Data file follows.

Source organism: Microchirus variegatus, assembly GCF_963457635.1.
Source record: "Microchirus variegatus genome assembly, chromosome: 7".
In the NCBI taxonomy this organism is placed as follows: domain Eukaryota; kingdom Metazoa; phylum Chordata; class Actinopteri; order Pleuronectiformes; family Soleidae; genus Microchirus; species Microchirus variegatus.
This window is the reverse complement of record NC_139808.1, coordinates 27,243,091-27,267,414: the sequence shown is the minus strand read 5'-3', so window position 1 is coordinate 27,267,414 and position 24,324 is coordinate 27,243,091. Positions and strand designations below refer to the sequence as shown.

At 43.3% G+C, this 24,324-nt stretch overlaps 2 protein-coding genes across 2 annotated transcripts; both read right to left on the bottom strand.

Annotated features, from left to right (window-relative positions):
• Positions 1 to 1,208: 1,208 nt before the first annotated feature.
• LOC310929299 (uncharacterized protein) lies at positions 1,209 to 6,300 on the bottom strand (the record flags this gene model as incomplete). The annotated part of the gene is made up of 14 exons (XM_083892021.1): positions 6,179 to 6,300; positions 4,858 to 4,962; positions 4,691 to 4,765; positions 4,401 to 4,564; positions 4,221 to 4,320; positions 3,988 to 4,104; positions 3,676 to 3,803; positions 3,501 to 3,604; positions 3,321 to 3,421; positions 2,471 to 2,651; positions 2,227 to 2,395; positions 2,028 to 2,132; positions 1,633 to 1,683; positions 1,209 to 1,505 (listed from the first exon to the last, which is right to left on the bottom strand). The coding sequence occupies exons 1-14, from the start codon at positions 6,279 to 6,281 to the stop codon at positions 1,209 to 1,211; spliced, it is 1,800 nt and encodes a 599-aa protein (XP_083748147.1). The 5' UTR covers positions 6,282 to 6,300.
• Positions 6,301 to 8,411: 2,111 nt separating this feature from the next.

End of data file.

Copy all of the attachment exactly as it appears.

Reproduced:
Source organism: Microchirus variegatus, assembly GCF_963457635.1.
Source record: "Microchirus variegatus genome assembly, chromosome: 7".
In the NCBI taxonomy this organism is placed as follows: domain Eukaryota; kingdom Metazoa; phylum Chordata; class Actinopteri; order Pleuronectiformes; family Soleidae; genus Microchirus; species Microchirus variegatus.
This window is the reverse complement of record NC_139808.1, coordinates 27,243,091-27,267,414: the sequence shown is the minus strand read 5'-3', so window position 1 is coordinate 27,267,414 and position 24,324 is coordinate 27,243,091. Positions and strand designations below refer to the sequence as shown.

At 43.3% G+C, this 24,324-nt stretch overlaps 2 protein-coding genes across 2 annotated transcripts; both read right to left on the bottom strand.

Annotated features, from left to right (window-relative positions):
• Positions 1 to 1,208: 1,208 nt before the first annotated feature.
• LOC310929299 (uncharacterized protein) lies at positions 1,209 to 6,300 on the bottom strand (the record flags this gene model as incomplete). The annotated part of the gene is made up of 14 exons (XM_083892021.1): positions 6,179 to 6,300; positions 4,858 to 4,962; positions 4,691 to 4,765; positions 4,401 to 4,564; positions 4,221 to 4,320; positions 3,988 to 4,104; positions 3,676 to 3,803; positions 3,501 to 3,604; positions 3,321 to 3,421; positions 2,471 to 2,651; positions 2,227 to 2,395; positions 2,028 to 2,132; positions 1,633 to 1,683; positions 1,209 to 1,505 (listed from the first exon to the last, which is right to left on the bottom strand). The coding sequence occupies exons 1-14, from the start codon at positions 6,279 to 6,281 to the stop codon at positions 1,209 to 1,211; spliced, it is 1,800 nt and encodes a 599-aa protein (XP_083748147.1). The 5' UTR covers positions 6,282 to 6,300.
• Positions 6,301 to 8,411: 2,111 nt separating this feature from the next.